On the other hand the Standing Counsel has submitted and stated in the counter affidavit that immediately after obtaining the opinion from the District Government Counsel, as the District Magistrate due to the other various schedules could not give an approval for filing an appeal, therefore, the appeal could not be filed. As soon as the sanction was granted, the appeal was filed and the court below after considering the reasons stated in the application under Section 5 of the Indian Limitation Act has condoned the delay. It has also been submitted on behalf of the State that in the interest of justice the appeal may be decided on merits, therefore, this Court in such type of matters should not interfere in the interest of justice.

After hearing counsel for the parties and perusal of the record and the judgment impugned, it appears that the District Government Counsel (Revenue) was desired to give an opinion by the District Magistrate, then he has given an opinion for filing the appeal and immediately when on 21.6.1999, the appeal was filed and  a reason to this effect has also been recorded that the delay in filing the appeal was not deliberate and it was due to the busy schedule of the District Magistrate.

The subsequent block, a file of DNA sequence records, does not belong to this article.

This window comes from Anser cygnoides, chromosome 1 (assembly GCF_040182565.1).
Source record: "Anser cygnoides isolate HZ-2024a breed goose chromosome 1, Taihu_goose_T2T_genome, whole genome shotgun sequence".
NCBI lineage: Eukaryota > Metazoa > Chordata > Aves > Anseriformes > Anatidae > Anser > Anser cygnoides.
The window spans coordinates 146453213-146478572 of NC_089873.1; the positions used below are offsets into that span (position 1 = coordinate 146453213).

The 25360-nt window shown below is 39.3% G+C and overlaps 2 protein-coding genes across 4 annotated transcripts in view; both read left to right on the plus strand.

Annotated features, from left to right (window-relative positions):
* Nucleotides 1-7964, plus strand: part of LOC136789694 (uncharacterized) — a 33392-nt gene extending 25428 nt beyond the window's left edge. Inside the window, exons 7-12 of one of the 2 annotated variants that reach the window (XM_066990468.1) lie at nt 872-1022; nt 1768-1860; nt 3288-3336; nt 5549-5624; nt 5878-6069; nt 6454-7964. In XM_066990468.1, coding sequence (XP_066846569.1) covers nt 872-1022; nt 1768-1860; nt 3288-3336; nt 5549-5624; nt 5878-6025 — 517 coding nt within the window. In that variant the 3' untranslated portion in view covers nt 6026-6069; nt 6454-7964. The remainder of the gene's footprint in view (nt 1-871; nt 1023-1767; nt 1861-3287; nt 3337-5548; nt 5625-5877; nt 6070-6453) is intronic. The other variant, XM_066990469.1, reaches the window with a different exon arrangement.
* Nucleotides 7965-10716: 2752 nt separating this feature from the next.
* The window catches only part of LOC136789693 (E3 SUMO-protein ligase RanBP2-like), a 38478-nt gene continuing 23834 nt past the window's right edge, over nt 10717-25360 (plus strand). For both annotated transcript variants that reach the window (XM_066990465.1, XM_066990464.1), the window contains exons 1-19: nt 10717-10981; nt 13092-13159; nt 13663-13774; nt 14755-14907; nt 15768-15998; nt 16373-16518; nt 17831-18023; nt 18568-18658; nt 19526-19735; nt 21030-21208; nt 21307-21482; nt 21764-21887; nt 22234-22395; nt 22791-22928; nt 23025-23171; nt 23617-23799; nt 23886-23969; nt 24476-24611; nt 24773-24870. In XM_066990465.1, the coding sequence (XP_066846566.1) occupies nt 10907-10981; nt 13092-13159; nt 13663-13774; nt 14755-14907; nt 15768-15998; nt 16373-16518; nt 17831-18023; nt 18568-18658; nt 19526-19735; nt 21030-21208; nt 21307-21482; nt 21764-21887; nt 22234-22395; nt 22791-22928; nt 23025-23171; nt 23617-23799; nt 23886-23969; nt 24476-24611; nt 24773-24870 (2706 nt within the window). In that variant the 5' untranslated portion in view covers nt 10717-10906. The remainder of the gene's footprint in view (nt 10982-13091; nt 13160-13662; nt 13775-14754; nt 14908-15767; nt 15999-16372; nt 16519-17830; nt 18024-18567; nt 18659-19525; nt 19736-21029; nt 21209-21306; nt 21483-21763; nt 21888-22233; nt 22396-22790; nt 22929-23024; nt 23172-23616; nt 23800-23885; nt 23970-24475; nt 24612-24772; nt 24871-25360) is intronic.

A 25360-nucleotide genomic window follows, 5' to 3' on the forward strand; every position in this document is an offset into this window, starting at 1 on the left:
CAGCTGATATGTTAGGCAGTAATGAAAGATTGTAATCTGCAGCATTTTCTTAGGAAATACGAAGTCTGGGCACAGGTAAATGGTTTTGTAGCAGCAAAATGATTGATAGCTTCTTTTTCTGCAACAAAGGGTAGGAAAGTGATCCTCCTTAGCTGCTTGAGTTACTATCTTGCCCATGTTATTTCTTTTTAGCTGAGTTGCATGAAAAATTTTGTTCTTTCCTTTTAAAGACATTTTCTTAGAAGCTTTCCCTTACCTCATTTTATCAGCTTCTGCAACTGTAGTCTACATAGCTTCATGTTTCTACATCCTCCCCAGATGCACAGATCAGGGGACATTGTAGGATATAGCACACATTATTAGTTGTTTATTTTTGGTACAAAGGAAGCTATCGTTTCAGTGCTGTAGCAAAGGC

I have perused the order-dated 23.12.1999. The appellate authority has recorded a finding of fact that in the interest of justice, it will be necessary that the dispute regarding the surplus land be decided on merits. After perusal of the record, I am of opinion that the appellate authority has given cogent reasons for condonation of delay. It is well settled now that the rights of parties should not be defeated only on technicalities. The rights of the parties are to be decided after observance of the principles of natural justice.

In view of the aforesaid fact, I find no justification to interfere in the impugned order dated 23.12.1999 under Article 226 of the Constitution of India. The writ petition is devoid of merit and is hereby dismissed. There shall be no order as to costs.